Fifteen-year-old twins Josh and Sophie Newman are spending the summer in San Francisco with their aunt while their parents are away on yet another archaeological dig. Because they have moved so often and their parents are wrapped up in their teaching and field work, Josh and Sophie have come to rely almost exclusively on one another. This summer, they are working just across the street from each other, Josh in a bookstore and Sophie in a tea shop, trying save enough money to buy a car. One day, a black limousine pulls up in front of the bookstore and several very large men in heavy overcoats emerge. The men are seriously overdressed for the summer weather, thinks Sophie, who is watching all this from the tea shop. Suddenly, events and windows explode: the wife of the bookstore owner is kidnapped by the men from the car, an ancient metal-bound book is stolen, and Sophie and Josh must run for their lives with the bookstore owner, Nick Fleming. Incredibly, Fleming reveals that he is the famous alchemist, Nicholas Flamel. He and his kidnapped wife were born more than 500 years ago, and he was the guardian of the book that just got stolen, The Book of Abraham the Mage. Not only does the book hold the key to the survival of the human race, but Flamel believes the twins appear in its prophecies and that the thief, his arch-enemy John Dee, will stop at nothing to get his hands on them. For two children raised by scientists, the adventures that follow go from bizarre to unbelievable. They partner or battle with creatures they never imagined really existed outside of legends or computer games. Filled with a wild cast of characters, some historically-based and some based on the myths ofmany different cultures, this is a non-stop adventure that will appeal to any reader with an interest in fantasy. In this engaging tale, Michael Scott, a prolific Irish author of children's and young adult books that frequently unite elements of myth and modern times, leaves the reader eager for more.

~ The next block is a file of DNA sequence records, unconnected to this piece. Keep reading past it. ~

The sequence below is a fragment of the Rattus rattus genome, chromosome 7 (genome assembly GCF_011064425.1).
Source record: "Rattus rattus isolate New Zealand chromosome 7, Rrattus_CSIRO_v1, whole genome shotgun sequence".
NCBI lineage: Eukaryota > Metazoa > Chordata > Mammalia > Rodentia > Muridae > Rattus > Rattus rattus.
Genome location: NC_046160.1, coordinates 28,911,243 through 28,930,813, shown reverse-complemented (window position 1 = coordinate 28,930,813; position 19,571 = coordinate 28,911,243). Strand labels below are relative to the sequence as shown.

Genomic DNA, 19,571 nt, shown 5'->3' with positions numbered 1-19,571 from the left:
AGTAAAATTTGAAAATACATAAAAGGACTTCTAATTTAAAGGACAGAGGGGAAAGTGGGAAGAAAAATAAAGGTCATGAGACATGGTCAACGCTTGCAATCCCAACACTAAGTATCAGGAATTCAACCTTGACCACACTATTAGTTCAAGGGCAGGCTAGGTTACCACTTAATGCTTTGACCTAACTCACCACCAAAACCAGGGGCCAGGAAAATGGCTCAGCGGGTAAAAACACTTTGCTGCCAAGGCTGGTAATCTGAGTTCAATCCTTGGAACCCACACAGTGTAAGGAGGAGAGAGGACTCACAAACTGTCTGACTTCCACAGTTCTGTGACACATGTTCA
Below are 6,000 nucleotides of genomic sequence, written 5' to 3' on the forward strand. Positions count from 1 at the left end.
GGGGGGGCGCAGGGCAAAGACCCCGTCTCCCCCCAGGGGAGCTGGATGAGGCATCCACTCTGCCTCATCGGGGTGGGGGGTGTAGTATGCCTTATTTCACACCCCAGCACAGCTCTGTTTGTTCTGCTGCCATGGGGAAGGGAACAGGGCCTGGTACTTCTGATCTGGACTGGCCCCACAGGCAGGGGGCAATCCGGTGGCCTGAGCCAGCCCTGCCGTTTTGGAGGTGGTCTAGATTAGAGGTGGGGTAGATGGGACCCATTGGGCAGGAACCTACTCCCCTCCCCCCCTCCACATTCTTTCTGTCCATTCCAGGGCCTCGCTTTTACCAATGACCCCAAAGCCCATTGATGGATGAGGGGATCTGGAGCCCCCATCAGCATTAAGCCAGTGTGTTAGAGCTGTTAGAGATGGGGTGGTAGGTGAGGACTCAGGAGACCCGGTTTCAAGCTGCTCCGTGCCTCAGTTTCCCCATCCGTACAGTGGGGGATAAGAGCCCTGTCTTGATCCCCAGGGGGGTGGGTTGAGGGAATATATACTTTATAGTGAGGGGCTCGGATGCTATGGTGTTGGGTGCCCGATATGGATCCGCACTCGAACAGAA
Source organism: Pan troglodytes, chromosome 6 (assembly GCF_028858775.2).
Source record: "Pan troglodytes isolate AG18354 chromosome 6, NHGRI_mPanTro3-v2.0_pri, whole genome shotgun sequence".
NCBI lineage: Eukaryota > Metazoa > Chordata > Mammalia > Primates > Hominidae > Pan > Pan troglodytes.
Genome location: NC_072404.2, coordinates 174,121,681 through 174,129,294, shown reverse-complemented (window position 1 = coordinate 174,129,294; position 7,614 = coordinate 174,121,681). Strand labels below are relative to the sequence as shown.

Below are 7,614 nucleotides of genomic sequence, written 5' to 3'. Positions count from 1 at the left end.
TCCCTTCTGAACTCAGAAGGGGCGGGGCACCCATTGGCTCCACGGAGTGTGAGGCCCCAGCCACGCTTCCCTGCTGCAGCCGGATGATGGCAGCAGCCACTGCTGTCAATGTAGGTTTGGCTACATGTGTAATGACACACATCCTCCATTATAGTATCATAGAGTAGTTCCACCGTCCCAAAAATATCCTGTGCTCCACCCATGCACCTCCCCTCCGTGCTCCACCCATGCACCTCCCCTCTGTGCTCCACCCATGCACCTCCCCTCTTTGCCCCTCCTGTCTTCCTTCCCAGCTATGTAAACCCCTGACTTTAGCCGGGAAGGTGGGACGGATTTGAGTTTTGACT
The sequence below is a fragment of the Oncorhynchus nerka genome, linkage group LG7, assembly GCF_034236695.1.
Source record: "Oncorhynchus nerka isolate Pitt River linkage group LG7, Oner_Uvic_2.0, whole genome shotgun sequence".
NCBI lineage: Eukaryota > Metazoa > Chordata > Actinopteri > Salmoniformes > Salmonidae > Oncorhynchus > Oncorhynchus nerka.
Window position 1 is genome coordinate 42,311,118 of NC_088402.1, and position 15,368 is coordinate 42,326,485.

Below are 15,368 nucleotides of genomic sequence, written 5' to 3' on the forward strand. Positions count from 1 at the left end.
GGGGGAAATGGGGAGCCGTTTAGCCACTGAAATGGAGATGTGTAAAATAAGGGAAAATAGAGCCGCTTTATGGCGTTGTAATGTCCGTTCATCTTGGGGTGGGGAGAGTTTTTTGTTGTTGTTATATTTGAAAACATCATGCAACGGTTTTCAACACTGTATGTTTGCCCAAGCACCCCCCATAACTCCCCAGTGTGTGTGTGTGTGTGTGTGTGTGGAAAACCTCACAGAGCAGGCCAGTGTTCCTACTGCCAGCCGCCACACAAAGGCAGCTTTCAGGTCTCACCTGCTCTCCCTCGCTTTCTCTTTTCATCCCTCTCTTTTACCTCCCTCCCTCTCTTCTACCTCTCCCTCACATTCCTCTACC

VOYA - Jan Chapman